It’s snowing. I’m in a cab with one of my oldest friends crossing the Manhattan Bridge with a smoked turkey carcass in a trash bag on the seat between us. One of many statements I never thought I’d say.
My friend Katie worked at a gallery for several years, and this past December she assisted the eccentric owner is throwing the annual holiday party. Never turning down free food, I was there beer in hand, helping put out the mountains of mini quiche and spring rolls. The pièce de résistance being two smoked turkeys from Fairways, an awesome local grocery store. After several more beers and dancing to the live music I see a familiar face out of the corner of my eye. Michael Stipe. THE Michael Stipe. Photographer Michael Stipe. U2’s Michael Stipe. Michael Stipe y’all! Hanging out in the middle of the room. I didn’t say hello, I’m far too awkward to talk to most regular strangers, let alone famous strangers.
But I digress, this is a story about turkey. Yes. Turkey. The night waned on and I stayed to help my friend clean up the empty platters and glasses. And there on the back table sat the turkey, picked over and ready for the garbage, unless you’re me.
I asked Katie what they were going to do with the carcass:
‘Toss it probably’
‘Umm could I take it home’
‘Home? Sure, why not’
‘Uh do you have anything I could put it in? A trash bag maybe?’
‘Yeah, sure Stace’
And thus, the double bagged bird came with me back to Brooklyn. The bird went into the freezer until January when I returned from Christmas in VA. This smoked turkey made the most delicious stock. Super soups I tell you! (I also discovered one of my new favorite guilty pleasures, fancy ramen, recipe to come) below is how I make stock, pretty basic really, but it is a basic so there you go. What once is old is made new again, with a stock pot and some root veggies.
1 cooked turkey carcass (let’s say about 12-14lb bird originally)
3-4 medium onions chopped a bit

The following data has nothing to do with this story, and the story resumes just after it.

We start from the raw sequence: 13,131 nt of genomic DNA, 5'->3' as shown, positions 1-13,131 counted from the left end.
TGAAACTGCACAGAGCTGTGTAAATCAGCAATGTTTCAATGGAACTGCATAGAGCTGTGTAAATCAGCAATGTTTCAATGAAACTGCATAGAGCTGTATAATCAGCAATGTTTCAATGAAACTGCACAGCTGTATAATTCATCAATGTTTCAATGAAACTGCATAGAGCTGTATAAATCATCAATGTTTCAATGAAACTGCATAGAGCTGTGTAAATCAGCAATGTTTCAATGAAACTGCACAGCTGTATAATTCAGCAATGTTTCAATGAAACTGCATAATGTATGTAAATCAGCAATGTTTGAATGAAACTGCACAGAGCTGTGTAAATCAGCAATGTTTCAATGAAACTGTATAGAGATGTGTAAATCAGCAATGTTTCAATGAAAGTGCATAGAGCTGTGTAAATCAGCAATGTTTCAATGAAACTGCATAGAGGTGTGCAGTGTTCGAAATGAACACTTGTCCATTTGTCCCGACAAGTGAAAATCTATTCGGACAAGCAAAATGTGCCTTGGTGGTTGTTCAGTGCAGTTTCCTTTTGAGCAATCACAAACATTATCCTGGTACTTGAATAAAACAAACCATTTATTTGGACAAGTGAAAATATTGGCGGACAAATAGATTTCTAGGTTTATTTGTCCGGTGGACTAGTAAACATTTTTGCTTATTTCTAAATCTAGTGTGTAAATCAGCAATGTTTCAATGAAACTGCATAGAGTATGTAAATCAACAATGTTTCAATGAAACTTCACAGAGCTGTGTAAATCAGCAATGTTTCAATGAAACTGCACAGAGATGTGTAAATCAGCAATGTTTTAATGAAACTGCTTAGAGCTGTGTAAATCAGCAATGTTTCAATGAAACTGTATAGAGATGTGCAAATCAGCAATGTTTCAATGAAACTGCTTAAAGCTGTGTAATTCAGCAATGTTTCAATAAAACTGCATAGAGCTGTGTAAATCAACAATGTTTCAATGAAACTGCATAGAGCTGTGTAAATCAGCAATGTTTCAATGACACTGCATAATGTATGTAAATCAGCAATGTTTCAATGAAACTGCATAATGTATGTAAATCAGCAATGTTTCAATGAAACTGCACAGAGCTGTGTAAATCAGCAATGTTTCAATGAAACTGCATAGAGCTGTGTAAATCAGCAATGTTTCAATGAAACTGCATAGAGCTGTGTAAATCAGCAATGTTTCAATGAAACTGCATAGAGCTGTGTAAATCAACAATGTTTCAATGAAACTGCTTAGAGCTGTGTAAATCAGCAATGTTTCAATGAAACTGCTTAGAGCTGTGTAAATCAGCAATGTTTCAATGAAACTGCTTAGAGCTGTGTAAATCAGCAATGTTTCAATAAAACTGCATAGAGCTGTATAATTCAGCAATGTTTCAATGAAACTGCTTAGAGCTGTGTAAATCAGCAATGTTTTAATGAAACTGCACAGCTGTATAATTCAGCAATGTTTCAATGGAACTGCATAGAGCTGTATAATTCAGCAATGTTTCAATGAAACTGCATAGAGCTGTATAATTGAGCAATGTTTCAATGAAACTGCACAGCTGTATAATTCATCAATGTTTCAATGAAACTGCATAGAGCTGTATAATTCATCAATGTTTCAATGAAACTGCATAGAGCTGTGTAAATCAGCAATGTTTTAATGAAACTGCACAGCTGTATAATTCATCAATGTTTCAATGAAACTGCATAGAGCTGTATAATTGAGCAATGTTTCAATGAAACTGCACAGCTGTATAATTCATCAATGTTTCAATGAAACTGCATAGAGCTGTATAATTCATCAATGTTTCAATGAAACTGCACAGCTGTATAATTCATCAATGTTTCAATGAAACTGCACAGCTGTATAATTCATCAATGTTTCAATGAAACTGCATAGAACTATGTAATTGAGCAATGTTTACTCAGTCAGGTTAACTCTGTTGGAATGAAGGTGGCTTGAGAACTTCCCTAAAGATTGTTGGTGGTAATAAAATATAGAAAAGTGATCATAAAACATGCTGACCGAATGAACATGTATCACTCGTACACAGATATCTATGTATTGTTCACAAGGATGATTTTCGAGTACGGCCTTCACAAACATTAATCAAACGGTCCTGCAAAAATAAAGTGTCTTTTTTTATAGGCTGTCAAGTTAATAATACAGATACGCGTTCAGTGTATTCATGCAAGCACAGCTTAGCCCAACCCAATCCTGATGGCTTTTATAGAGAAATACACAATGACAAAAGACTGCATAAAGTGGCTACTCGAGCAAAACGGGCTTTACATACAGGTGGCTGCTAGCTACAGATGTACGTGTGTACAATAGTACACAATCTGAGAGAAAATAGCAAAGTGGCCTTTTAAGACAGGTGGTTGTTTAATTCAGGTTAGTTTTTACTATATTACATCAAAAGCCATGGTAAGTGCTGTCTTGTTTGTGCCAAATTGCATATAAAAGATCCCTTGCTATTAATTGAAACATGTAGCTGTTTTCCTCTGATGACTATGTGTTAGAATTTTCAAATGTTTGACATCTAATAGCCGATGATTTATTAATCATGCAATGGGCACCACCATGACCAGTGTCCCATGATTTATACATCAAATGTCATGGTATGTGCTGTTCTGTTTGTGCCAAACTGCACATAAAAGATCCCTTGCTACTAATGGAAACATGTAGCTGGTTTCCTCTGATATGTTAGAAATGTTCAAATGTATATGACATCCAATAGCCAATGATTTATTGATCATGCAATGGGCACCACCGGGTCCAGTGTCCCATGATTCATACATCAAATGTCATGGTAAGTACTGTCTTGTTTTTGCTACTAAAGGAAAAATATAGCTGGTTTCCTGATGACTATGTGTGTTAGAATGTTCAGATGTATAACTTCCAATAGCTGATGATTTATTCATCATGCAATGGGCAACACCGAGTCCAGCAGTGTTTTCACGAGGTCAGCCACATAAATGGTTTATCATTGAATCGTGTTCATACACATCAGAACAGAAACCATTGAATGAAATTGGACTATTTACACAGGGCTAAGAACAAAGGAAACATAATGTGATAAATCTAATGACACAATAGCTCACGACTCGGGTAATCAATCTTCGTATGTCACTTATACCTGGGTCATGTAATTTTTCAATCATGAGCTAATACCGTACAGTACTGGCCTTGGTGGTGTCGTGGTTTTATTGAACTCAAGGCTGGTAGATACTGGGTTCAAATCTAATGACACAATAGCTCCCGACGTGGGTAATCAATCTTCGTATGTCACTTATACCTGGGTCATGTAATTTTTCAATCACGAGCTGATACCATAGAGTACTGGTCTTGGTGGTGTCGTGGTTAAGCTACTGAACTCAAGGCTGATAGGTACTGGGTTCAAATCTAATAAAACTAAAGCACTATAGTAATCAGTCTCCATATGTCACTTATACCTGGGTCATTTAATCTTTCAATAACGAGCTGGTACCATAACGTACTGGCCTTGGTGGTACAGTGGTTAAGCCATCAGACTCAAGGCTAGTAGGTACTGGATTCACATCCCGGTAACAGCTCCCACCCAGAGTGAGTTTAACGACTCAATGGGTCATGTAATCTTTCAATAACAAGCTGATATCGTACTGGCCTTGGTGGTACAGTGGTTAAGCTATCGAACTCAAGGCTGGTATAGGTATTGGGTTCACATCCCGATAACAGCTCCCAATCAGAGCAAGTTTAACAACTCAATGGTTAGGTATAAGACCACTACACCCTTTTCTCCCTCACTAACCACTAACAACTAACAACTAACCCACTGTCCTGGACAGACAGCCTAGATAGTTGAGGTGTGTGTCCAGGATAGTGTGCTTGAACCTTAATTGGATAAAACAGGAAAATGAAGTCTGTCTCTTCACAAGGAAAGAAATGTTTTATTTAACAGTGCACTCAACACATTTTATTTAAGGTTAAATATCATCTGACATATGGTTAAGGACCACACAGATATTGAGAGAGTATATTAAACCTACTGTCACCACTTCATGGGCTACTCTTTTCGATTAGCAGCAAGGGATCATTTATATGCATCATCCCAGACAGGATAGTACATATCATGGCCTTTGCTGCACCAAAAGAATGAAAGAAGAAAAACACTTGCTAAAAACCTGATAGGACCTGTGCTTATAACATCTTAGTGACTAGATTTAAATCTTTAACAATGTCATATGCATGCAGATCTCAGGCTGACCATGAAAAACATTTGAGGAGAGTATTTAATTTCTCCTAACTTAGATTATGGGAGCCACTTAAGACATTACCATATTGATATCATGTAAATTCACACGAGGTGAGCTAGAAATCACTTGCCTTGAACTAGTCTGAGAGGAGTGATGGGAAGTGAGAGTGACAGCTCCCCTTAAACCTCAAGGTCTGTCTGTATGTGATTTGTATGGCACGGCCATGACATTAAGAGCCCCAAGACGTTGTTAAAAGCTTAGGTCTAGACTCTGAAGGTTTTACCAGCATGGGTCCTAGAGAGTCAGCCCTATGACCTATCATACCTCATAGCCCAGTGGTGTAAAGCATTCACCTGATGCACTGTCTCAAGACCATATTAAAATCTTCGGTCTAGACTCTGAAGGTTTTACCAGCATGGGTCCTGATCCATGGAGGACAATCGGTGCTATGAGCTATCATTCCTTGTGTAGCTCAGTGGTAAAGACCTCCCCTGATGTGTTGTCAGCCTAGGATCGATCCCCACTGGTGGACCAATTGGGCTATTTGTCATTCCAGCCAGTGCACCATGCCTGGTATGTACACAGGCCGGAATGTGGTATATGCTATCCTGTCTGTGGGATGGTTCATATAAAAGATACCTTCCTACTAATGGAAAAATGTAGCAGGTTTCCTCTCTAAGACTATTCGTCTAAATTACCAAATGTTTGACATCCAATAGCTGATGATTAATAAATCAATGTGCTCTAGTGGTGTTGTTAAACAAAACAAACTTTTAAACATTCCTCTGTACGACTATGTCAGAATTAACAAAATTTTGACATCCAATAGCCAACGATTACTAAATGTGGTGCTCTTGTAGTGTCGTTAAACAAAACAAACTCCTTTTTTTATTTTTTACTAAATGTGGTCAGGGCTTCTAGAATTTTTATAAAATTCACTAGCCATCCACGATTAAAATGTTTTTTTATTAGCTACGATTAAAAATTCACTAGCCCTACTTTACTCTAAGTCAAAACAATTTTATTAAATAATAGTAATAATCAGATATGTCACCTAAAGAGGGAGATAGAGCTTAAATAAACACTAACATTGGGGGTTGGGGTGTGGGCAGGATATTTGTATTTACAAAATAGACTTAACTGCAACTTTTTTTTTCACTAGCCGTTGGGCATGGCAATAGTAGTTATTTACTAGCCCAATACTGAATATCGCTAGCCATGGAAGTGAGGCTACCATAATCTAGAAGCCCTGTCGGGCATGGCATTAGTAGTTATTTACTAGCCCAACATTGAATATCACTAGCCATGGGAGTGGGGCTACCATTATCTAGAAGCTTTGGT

4 carrots, peeled or cleaned well and roughly chopped
5 stalks of celery (sometimes fennel if I’m feeling adventurous), chopped
Parsley, Thyme and Bay are traditionally used to season. Very often I only have Bay leaves in the kitchen so I’ll throw two in and season the soup or whatever it is when I’m cooking with the stock.
tip: Often times I end of freezing the bird mostly because I’m lazy and make the stock when I have the time, but I find it helps in keeping the stock clearer and less cloudy.
Lightly sauté the vegetables together in a little olive oil and season with s+p. When the veggies have softened a bit it’s time to add the frozen carcass. Also, add 2 trays of ice cubes and enough cold water to cover the bones. Colder the water, clearer the stock.
It will take some time for it to come to a boil. I usually raise the heat a bit. As soon as it comes to a boil turn the heat down and simmer. You will start to see scum forming on top, skim that off to produce a clearer stock.
Next, do something fun in the other room and simmer for about 2 hours. Strain the stock when it’s good and ready. I like to reduce the strained stock at this point over low heat to concentrate the flavor. When done cool it down, seal it up, and freeze what you’re not going to use for up to 3-4 months. Soups on!